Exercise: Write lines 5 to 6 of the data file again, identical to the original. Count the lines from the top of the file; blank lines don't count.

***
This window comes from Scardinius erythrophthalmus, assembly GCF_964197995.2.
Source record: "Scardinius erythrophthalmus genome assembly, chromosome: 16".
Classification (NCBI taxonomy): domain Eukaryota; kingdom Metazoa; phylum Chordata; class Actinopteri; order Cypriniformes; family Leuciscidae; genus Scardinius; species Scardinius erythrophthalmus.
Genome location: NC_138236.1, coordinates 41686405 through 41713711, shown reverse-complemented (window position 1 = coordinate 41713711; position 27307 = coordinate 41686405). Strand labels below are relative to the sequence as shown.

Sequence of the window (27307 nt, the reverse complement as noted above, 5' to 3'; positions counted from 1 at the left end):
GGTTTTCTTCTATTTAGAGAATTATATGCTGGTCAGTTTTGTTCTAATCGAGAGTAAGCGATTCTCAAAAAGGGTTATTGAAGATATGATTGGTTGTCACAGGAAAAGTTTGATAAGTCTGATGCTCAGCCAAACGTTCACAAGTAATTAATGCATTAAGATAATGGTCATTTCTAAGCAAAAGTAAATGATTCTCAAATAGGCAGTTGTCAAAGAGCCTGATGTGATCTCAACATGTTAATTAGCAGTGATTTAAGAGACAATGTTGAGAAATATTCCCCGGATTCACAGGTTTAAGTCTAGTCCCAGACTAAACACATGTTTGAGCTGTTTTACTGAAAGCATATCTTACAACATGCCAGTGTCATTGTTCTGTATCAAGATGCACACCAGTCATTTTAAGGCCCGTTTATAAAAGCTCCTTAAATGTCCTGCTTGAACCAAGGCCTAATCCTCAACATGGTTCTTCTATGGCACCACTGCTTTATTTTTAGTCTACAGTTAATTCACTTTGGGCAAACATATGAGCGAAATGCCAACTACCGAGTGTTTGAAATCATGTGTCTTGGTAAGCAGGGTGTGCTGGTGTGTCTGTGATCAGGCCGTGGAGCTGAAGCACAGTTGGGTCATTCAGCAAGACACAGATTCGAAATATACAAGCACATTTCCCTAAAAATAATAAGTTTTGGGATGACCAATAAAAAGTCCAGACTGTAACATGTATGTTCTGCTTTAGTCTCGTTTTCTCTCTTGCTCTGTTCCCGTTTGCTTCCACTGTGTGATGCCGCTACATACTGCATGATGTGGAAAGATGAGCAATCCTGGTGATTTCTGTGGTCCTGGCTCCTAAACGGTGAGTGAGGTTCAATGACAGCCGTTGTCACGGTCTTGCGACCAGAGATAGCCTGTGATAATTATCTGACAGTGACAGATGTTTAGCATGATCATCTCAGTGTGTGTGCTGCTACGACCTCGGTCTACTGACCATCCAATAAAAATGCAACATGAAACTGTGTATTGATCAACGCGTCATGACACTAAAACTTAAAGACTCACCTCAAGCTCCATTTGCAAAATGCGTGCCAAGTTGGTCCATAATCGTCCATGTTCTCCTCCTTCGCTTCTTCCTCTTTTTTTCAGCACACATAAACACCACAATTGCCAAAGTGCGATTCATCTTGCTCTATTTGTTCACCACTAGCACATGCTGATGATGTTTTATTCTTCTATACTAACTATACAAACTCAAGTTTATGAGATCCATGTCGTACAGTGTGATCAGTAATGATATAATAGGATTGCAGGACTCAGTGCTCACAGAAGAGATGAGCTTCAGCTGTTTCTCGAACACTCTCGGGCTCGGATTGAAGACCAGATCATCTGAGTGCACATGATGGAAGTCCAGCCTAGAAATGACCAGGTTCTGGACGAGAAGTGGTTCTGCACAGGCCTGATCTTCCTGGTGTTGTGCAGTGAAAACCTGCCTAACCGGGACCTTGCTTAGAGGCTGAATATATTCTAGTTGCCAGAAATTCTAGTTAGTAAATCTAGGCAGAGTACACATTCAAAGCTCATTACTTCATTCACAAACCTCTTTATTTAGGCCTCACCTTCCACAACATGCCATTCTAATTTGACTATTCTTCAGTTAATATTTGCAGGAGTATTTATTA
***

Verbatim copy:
Sequence of the window (27307 nt, the reverse complement as noted above, 5' to 3'; positions counted from 1 at the left end):
GGTTTTCTTCTATTTAGAGAATTATATGCTGGTCAGTTTTGTTCTAATCGAGAGTAAGCGATTCTCAAAAAGGGTTATTGAAGATATGATTGGTTGTCACAGGAAAAGTTTGATAAGTCTGATGCTCAGCCAAACGTTCACAAGTAATTAATGCATTAAGATAATGGTCATTTCTAAGCAAAAGTAAATGATTCTCAAATAGGCAGTTGTCAAAGAGCCTGATGTGATCTCAACATGTTAATTAGCAGTGATTTAAGAGACAATGTTGAGAAATATTCCCCGGATTCACAGGTTTAAGTCTAGTCCCAGACTAAACACATGTTTGAGCTGTTTTACTGAAAGCATATCTTACAACATGCCAGTGTCATTGTTCTGTATCAAGATGCACACCAGTCATTTTAAGGCCCGTTTATAAAAGCTCCTTAAATGTCCTGCTTGAACCAAGGCCTAATCCTCAACATGGTTCTTCTATGGCACCACTGCTTTATTTTTAGTCTACAGTTAATTCACTTTGGGCAAACATATGAGCGAAATGCCAACTACCGAGTGTTTGAAATCATGTGTCTTGGTAAGCAGGGTGTGCTGGTGTGTCTGTGATCAGGCCGTGGAGCTGAAGCACAGTTGGGTCATTCAGCAAGACACAGATTCGAAATATACAAGCACATTTCCCTAAAAATAATAAGTTTTGGGATGACCAATAAAAAGTCCAGACTGTAACATGTATGTTCTGCTTTAGTCTCGTTTTCTCTCTTGCTCTGTTCCCGTTTGCTTCCACTGTGTGATGCCGCTACATACTGCATGATGTGGAAAGATGAGCAATCCTGGTGATTTCTGTGGTCCTGGCTCCTAAACGGTGAGTGAGGTTCAATGACAGCCGTTGTCACGGTCTTGCGACCAGAGATAGCCTGTGATAATTATCTGACAGTGACAGATGTTTAGCATGATCATCTCAGTGTGTGTGCTGCTACGACCTCGGTCTACTGACCATCCAATAAAAATGCAACATGAAACTGTGTATTGATCAACGCGTCATGACACTAAAACTTAAAGACTCACCTCAAGCTCCATTTGCAAAATGCGTGCCAAGTTGGTCCATAATCGTCCATGTTCTCCTCCTTCGCTTCTTCCTCTTTTTTTCAGCACACATAAACACCACAATTGCCAAAGTGCGATTCATCTTGCTCTATTTGTTCACCACTAGCACATGCTGATGATGTTTTATTCTTCTATACTAACTATACAAACTCAAGTTTATGAGATCCATGTCGTACAGTGTGATCAGTAATGATATAATAGGATTGCAGGACTCAGTGCTCACAGAAGAGATGAGCTTCAGCTGTTTCTCGAACACTCTCGGGCTCGGATTGAAGACCAGATCATCTGAGTGCACATGATGGAAGTCCAGCCTAGAAATGACCAGGTTCTGGACGAGAAGTGGTTCTGCACAGGCCTGATCTTCCTGGTGTTGTGCAGTGAAAACCTGCCTAACCGGGACCTTGCTTAGAGGCTGAATATATTCTAGTTGCCAGAAATTCTAGTTAGTAAATCTAGGCAGAGTACACATTCAAAGCTCATTACTTCATTCACAAACCTCTTTATTTAGGCCTCACCTTCCACAACATGCCATTCTAATTTGACTATTCTTCAGTTAATATTTGCAGGAGTATTTATTA